In Model 1, the random survival forest algorithm achieved OOB Error Rate of 0.374 to predict PFS. The CRPS was 0.067. AFP level, ALT level and presence or absence of portal vein thrombus were the top 3 features of importance (Fig. 5). In addition, the plot of the time-dependent OOB Brier score and CRPS demonstrated that the random survival forest model for the prediction of PFS performed the worst for the low-risk quartile sample set (0–25% line) and had better performance over long term compared to the first 200 days (Fig. 6). In Model 2, the random forest algorithm achieved OOB Error Rate of 0.529. The CRPS was 0.193, which is inferior to Model 1.
Our study constructed a random forest classifier that incorporated CT texture features, general imaging features and clinical information in predicting treatment response in HCC after TACE. This model achieved good performance, offering an objective and non-invasive method for evaluating TACE treatment, potentially avoiding extra imaging examinations or diagnostic work-up and facilitating personalized treatment.
It has been well established that high tumour burden, impaired liver function, incomplete necrosis, the occurrence of extrahepatic spread and vascular invasion should reduce the therapeutic effectiveness of TACE . The AFP level was reported as one of the most significant prognostic factors to predict treatment outcome, and the changes in AFP after treatment highly correlated with radiologic response and survival [22, 23]. Similar conclusions have been drawn from our study, in which AFP level showed high importance for predicting mRECIST, OS and PFS. Elevated ALT level indicates the impairment of liver function and is a critical point when assessing TACE feasibility. Interestingly, ALT showed high importance in the prediction of PFS in our study. This phenomenon could be preserved liver function will help form sufficient tumour necrosis after TACE which prevented tumour invasion and progression. The presence of portal vein thrombus has been well established as a negative predictor for survival . We observed that the presence of thrombus had high importance in OS and PFS random survival forest models, in contrast, for the prediction of mRECIST, the presence of portal vein thrombus was the least important variable. This could be due to the fact that following TACE, immediate treatment response was rapidly assessed, while the presence of portal vein thrombus may have a long-term adverse effect on prognosis.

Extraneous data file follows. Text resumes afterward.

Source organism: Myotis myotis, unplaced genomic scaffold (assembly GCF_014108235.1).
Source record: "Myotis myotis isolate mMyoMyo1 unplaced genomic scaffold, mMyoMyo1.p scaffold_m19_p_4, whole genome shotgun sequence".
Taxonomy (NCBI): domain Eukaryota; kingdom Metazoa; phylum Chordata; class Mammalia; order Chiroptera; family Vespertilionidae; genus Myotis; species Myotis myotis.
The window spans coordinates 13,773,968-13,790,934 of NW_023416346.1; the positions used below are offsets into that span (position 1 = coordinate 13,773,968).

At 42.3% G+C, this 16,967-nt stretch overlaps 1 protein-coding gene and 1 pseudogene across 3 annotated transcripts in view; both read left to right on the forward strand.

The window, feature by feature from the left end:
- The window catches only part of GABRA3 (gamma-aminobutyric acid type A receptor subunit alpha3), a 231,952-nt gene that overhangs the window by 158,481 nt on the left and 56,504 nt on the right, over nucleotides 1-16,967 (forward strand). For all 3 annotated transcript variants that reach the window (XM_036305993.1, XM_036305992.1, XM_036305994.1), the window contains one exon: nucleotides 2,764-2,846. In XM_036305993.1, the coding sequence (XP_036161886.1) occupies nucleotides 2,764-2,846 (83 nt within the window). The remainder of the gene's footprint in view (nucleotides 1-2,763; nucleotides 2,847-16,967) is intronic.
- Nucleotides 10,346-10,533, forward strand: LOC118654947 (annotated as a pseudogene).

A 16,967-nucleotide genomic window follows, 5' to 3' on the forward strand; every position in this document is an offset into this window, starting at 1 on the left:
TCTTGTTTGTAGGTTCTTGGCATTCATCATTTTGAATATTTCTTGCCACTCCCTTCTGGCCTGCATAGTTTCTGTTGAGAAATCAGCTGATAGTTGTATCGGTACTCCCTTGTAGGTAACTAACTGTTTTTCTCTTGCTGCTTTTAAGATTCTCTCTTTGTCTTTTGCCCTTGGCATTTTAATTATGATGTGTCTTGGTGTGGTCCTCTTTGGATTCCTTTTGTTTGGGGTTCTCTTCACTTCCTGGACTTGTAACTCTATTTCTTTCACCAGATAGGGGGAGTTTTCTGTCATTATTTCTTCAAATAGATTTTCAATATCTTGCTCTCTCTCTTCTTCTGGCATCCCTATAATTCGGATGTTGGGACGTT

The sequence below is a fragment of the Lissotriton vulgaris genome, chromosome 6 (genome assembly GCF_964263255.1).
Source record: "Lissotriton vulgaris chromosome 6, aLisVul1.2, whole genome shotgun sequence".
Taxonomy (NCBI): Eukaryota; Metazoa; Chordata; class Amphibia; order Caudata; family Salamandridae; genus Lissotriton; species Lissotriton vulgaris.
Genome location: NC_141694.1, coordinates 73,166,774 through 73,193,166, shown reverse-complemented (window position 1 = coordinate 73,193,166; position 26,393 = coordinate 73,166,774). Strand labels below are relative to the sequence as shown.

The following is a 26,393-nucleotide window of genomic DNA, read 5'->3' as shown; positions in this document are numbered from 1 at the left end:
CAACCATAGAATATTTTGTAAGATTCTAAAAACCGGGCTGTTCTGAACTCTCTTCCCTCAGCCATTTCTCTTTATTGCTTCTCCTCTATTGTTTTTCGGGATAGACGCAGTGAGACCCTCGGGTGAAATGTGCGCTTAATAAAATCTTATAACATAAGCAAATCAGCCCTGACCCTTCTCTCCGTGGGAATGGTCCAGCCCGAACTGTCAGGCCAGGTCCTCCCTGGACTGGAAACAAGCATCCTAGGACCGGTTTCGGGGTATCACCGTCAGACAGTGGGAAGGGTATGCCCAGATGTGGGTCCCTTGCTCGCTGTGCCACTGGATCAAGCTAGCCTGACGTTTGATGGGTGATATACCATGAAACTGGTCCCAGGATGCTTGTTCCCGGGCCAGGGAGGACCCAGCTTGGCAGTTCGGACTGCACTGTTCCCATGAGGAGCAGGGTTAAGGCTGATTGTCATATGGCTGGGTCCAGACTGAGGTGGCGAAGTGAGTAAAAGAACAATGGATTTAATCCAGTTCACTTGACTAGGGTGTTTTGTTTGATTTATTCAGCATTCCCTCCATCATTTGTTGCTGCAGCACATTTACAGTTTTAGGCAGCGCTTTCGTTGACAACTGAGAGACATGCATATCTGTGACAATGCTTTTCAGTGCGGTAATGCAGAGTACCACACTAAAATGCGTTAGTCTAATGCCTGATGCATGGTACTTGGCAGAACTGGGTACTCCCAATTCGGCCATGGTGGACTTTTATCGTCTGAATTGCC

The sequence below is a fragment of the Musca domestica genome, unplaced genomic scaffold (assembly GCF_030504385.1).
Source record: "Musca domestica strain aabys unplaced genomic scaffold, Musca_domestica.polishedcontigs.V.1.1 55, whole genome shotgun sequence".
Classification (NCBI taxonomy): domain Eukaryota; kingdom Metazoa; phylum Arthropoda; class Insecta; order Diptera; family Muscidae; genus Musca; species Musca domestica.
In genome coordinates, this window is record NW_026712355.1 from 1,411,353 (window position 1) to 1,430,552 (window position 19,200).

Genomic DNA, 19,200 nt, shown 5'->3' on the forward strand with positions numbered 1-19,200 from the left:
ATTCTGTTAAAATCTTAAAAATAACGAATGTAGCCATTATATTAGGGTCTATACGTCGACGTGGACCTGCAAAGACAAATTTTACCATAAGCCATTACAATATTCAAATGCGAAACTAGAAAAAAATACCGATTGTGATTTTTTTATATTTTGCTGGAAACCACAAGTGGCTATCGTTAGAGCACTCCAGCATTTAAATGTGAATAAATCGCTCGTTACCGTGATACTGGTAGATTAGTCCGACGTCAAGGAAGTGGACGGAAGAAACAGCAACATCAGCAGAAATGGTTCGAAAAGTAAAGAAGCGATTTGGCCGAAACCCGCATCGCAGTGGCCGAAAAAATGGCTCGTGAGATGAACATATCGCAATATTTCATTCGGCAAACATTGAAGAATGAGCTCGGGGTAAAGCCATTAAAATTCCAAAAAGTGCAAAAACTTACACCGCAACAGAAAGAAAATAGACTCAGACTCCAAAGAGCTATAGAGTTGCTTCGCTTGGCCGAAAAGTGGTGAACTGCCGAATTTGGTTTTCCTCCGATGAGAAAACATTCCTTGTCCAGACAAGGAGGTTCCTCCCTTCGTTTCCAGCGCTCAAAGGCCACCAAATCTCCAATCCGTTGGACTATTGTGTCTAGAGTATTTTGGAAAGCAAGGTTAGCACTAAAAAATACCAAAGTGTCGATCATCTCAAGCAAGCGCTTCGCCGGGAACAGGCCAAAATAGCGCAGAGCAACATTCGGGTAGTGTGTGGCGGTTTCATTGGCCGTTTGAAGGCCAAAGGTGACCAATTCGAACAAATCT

A series of studies have been published using texture analysis or radiomic techniques to predict the response of TACE in HCC across different modalities, such as non-contrast CT , contrast CT , and MRI , with good performance (AUC ranging from 0.884–0.960). Tumour heterogeneity and size were identified as critical prognostic features in the Nested multiparametric decision tree . The histogram-based features and shape features were reported to be sensitive in determining the nature of the tumour, which is related to tumoral heterogeneity [29, 30]. Our study achieved a similar or higher AUC compared to the above-mentioned studies and several texture features showed high importance in our classifier, especially for the 3-dimension grey level in a matrix classified by region volume, the GLSZM. These features indirectly express a higher degree of tissue homogeneity, which may be interpreted as a consequence of the TACE treatment response, thus reducing the contrast between neighbouring voxels in the non-tumoral component. The CT textural analysis markedly added to the information generated by the clinical parameters in the model for the prediction of immediate treatment response after TACE.
Our random survival forest Model 1 incorporating texture features showed lower CRPS and OOB Error Rate compared to Model 2 based on clinical information and general imaging features. Thus, CT texture features had added value in predicting survival in patients with HCC treated with TACE. Prior studies have proven the value of several features in predicting survival in HCC, including AFP level, ALT level, and presence or absence of portal vein thrombosis [31,32,33,34], similarly those features showed high importance in our random survival forest models. There are two main differences between our study and the prior studies. First, our study extracted several texture features to characterize tumour nature and demonstrated high importance. Second, prior studies constructed models based on radiomics or clinical scores that might have dependencies. Their combination without considering the potential correlation among these dependencies might lead to overfitting the data, in contrast, the random forest algorithms in our study can prevent overfitting by simply reducing tree depth.